Where Did You Take Your Temple Today?

The most important thing to a Jew in the Old Testament was the Temple of God

One of the most important things to a Jew in the Old Testament was clearly the Temple of God. That includes the Jews that lived in Jesus day, while they are written about in our New Testament, that time period was still under the Old Testament law. Christians know the that the New Testament didn’t start until the Holy Spirit fell on the followers of Jesus the Messiah on the day of Pentecost which is found in Acts 2.

Why did Jews so honor, respect and profoundly admire the Temple of God?

The Temple of God was the central part of Jewish life for much of Jewish history. Jews revered the Temple of God. They had respect for the Temple of God. They appreciated the temple of God. They admired the Temple of God. Their existence, their way of life, their very being was centered around the Temple of God. Wars were fought over the Temple of God. Jews from around the world would make annual pilgrimages to the Temple of God. Working in the Temple of God was one of the highest honors among Jews. So, what was so important about the Temple of God that Jews venerated the Temple of God, would go to war with nations over it, and would gladly give their lives to defend it? Simple, it was the place that housed the presence of God. Jews believed that the presence of God was in the temple. More specifically, the presence of God was because the Ark of the Covenant was housed there.

So what did you do with your temple today?

In the New Testament God no longer resides in temples made of stone.

The God that made the world and all things in it, who is the Lord of heavens and earth, does not dwell in temples made with hands. —Acts 17:24 (GFS)

He resides in believers.

Whoever confesses that Jesus is the Son of God, God abides in him, and he in God. —1 John 4:15 (GFS)

So the question for you is, “What did you do with your temple today.” Maybe better questions are, “Where did you take God today with your temple?” Or, “What did you and God look at today on the internet?” Do you revere, honor, and highly esteem your temple? Do you truly understand that God literally lives inside of you if you are a believer?

What does God say about how we are supposed to treat our temple where He lives?

The Apostle Paul addresses that very question in his writings. In Ephesians we are to:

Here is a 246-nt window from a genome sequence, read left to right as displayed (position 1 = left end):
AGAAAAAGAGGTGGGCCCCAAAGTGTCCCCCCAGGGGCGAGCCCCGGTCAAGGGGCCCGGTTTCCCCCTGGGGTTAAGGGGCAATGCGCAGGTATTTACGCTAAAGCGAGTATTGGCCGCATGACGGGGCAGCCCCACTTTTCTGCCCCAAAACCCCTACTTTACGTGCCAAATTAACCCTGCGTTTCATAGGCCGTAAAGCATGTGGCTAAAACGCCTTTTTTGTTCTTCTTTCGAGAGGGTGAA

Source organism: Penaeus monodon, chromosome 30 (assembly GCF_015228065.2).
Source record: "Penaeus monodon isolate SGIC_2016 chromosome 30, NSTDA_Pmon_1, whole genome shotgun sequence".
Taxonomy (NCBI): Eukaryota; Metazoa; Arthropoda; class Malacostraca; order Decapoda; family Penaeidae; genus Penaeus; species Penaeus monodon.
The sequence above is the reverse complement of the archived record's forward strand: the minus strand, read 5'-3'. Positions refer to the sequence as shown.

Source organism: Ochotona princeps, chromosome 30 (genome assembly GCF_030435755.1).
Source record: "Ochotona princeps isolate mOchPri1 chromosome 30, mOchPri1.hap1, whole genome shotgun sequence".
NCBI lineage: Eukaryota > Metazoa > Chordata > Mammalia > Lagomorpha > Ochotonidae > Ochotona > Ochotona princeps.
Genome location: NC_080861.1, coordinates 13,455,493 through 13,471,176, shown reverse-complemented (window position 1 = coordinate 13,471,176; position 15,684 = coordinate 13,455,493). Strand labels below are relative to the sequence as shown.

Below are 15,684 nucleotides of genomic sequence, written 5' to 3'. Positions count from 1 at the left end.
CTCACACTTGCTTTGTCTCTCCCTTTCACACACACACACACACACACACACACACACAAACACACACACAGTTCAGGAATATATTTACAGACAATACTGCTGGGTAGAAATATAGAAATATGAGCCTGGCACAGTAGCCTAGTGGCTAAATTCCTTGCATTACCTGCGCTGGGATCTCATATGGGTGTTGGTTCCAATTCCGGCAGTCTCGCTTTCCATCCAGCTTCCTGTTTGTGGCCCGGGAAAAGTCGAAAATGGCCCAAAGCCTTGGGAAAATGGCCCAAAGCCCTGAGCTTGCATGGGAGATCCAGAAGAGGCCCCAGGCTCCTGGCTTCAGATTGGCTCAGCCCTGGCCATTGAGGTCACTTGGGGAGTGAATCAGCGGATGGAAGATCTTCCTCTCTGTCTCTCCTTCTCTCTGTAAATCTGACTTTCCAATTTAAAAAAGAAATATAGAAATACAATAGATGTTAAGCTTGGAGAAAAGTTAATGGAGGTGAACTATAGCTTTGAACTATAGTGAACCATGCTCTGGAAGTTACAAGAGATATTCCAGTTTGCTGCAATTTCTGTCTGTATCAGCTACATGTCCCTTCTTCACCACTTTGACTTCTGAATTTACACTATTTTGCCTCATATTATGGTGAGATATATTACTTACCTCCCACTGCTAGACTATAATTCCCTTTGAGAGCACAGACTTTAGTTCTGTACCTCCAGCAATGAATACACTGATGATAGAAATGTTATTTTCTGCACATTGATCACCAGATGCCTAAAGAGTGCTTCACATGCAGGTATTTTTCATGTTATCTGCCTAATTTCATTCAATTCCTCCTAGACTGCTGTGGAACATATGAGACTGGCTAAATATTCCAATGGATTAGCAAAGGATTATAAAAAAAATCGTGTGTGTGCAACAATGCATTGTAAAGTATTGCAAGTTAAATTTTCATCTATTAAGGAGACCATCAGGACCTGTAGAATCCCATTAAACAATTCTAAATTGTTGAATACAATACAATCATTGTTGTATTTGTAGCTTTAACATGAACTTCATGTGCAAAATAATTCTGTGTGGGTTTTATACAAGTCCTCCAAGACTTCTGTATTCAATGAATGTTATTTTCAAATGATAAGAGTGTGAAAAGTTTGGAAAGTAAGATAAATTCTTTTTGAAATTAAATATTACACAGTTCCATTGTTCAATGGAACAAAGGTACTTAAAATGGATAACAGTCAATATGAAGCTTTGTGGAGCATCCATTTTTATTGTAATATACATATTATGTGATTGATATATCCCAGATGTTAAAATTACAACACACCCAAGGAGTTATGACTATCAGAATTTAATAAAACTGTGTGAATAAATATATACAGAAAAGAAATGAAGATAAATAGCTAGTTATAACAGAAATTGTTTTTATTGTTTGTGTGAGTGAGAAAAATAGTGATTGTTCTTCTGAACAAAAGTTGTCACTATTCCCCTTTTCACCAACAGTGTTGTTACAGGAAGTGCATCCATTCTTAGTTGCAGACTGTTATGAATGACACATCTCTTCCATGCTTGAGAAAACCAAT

“Have no fellowship with the unfruitful works of darkness, but rather correct them. For it is shameful to even speak of the things which are done by them in secret. —Ephesians 5:11-12

In 2 Corinthians we are told:

Do not be unequally yoked together with unbelievers. For what fellowship has righteousness with unrighteousness? And what communion does light have with darkness. —2 Corinthians 6:14 (GFS)

In 2 Corinthians Paul says:

And what agreement does Christ have with Belial (wicked or worthless)? Or what part does a believer have with an unbeliever. —2 Corinthians 6:15 (GFS)

In 2 Corinthians 6:16 Paul further states:

And what agreement does the temple of God have with idols? For you are the temple of the living God; as God has said, ‘I will dwell in them, and walk in them; and I will be their God, and they shall be my people.’ —2 Corinthians 6:16 (GFS)

And finally in 2 Corinthians 6:17 Paul says:

Therefore, ‘Come out from among them and be separate,’ says the Lord, ‘And touch no unclean thing, and I will receive you.'” —2 Corinthians 6:17 (GFS)

It appears that we, as temples of God, are supposed to avoid both worldy things and unsaved people, at least as much as possible. But what do I know? That can’t be true for today’s Christians, right? Just look around at Christianity, nobody does that, well, almost nobody does that. Here is a final verse to think about.

“Enter through the narrow gate; for wide is the gate and broad is the way that leads to destruction, and there are many that go through it. Because narrow is the gate that leads to life, and few there be that find it.” —Matthew 7:13-14 (GFS)

So what did you do with your temple today?

Gregg F. Swift, J.D.